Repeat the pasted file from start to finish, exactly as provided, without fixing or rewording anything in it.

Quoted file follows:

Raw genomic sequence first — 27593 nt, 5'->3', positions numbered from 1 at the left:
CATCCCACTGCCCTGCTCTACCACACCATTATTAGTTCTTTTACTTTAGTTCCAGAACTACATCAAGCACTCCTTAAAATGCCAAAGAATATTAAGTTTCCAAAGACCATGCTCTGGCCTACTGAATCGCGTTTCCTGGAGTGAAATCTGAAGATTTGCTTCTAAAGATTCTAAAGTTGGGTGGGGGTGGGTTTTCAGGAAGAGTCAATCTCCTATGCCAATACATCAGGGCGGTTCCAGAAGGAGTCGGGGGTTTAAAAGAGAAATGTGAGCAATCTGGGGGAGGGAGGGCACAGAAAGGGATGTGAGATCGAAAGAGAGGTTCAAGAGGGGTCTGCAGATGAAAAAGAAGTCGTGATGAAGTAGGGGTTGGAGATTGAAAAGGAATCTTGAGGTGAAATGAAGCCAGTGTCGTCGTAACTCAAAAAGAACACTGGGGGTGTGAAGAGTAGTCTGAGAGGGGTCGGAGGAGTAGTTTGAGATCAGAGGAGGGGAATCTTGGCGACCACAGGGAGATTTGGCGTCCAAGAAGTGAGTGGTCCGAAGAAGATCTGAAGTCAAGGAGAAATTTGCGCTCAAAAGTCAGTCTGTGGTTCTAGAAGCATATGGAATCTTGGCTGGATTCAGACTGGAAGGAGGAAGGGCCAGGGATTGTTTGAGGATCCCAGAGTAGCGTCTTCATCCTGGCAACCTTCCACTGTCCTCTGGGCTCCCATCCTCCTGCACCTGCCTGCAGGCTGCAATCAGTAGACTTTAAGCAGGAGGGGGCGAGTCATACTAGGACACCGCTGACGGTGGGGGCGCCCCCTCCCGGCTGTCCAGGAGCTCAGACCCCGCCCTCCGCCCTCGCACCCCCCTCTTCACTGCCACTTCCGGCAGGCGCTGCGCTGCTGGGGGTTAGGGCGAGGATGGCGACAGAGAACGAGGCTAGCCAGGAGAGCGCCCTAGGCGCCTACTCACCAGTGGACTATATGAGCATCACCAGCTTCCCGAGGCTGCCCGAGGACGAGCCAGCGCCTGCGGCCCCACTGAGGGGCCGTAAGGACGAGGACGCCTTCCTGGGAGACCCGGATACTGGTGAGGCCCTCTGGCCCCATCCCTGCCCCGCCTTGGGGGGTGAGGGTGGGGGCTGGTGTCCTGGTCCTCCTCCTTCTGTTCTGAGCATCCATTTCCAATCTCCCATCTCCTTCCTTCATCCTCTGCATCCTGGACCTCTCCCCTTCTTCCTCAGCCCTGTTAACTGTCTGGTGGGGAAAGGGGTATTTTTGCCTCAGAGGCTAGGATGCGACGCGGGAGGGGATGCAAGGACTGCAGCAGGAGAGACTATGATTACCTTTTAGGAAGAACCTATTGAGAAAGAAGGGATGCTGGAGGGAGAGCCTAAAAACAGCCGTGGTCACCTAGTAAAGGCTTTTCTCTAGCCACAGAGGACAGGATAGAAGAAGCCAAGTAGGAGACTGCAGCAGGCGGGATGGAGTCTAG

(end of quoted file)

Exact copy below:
Raw genomic sequence first — 27593 nt, 5'->3', positions numbered from 1 at the left:
CATCCCACTGCCCTGCTCTACCACACCATTATTAGTTCTTTTACTTTAGTTCCAGAACTACATCAAGCACTCCTTAAAATGCCAAAGAATATTAAGTTTCCAAAGACCATGCTCTGGCCTACTGAATCGCGTTTCCTGGAGTGAAATCTGAAGATTTGCTTCTAAAGATTCTAAAGTTGGGTGGGGGTGGGTTTTCAGGAAGAGTCAATCTCCTATGCCAATACATCAGGGCGGTTCCAGAAGGAGTCGGGGGTTTAAAAGAGAAATGTGAGCAATCTGGGGGAGGGAGGGCACAGAAAGGGATGTGAGATCGAAAGAGAGGTTCAAGAGGGGTCTGCAGATGAAAAAGAAGTCGTGATGAAGTAGGGGTTGGAGATTGAAAAGGAATCTTGAGGTGAAATGAAGCCAGTGTCGTCGTAACTCAAAAAGAACACTGGGGGTGTGAAGAGTAGTCTGAGAGGGGTCGGAGGAGTAGTTTGAGATCAGAGGAGGGGAATCTTGGCGACCACAGGGAGATTTGGCGTCCAAGAAGTGAGTGGTCCGAAGAAGATCTGAAGTCAAGGAGAAATTTGCGCTCAAAAGTCAGTCTGTGGTTCTAGAAGCATATGGAATCTTGGCTGGATTCAGACTGGAAGGAGGAAGGGCCAGGGATTGTTTGAGGATCCCAGAGTAGCGTCTTCATCCTGGCAACCTTCCACTGTCCTCTGGGCTCCCATCCTCCTGCACCTGCCTGCAGGCTGCAATCAGTAGACTTTAAGCAGGAGGGGGCGAGTCATACTAGGACACCGCTGACGGTGGGGGCGCCCCCTCCCGGCTGTCCAGGAGCTCAGACCCCGCCCTCCGCCCTCGCACCCCCCTCTTCACTGCCACTTCCGGCAGGCGCTGCGCTGCTGGGGGTTAGGGCGAGGATGGCGACAGAGAACGAGGCTAGCCAGGAGAGCGCCCTAGGCGCCTACTCACCAGTGGACTATATGAGCATCACCAGCTTCCCGAGGCTGCCCGAGGACGAGCCAGCGCCTGCGGCCCCACTGAGGGGCCGTAAGGACGAGGACGCCTTCCTGGGAGACCCGGATACTGGTGAGGCCCTCTGGCCCCATCCCTGCCCCGCCTTGGGGGGTGAGGGTGGGGGCTGGTGTCCTGGTCCTCCTCCTTCTGTTCTGAGCATCCATTTCCAATCTCCCATCTCCTTCCTTCATCCTCTGCATCCTGGACCTCTCCCCTTCTTCCTCAGCCCTGTTAACTGTCTGGTGGGGAAAGGGGTATTTTTGCCTCAGAGGCTAGGATGCGACGCGGGAGGGGATGCAAGGACTGCAGCAGGAGAGACTATGATTACCTTTTAGGAAGAACCTATTGAGAAAGAAGGGATGCTGGAGGGAGAGCCTAAAAACAGCCGTGGTCACCTAGTAAAGGCTTTTCTCTAGCCACAGAGGACAGGATAGAAGAAGCCAAGTAGGAGACTGCAGCAGGCGGGATGGAGTCTAG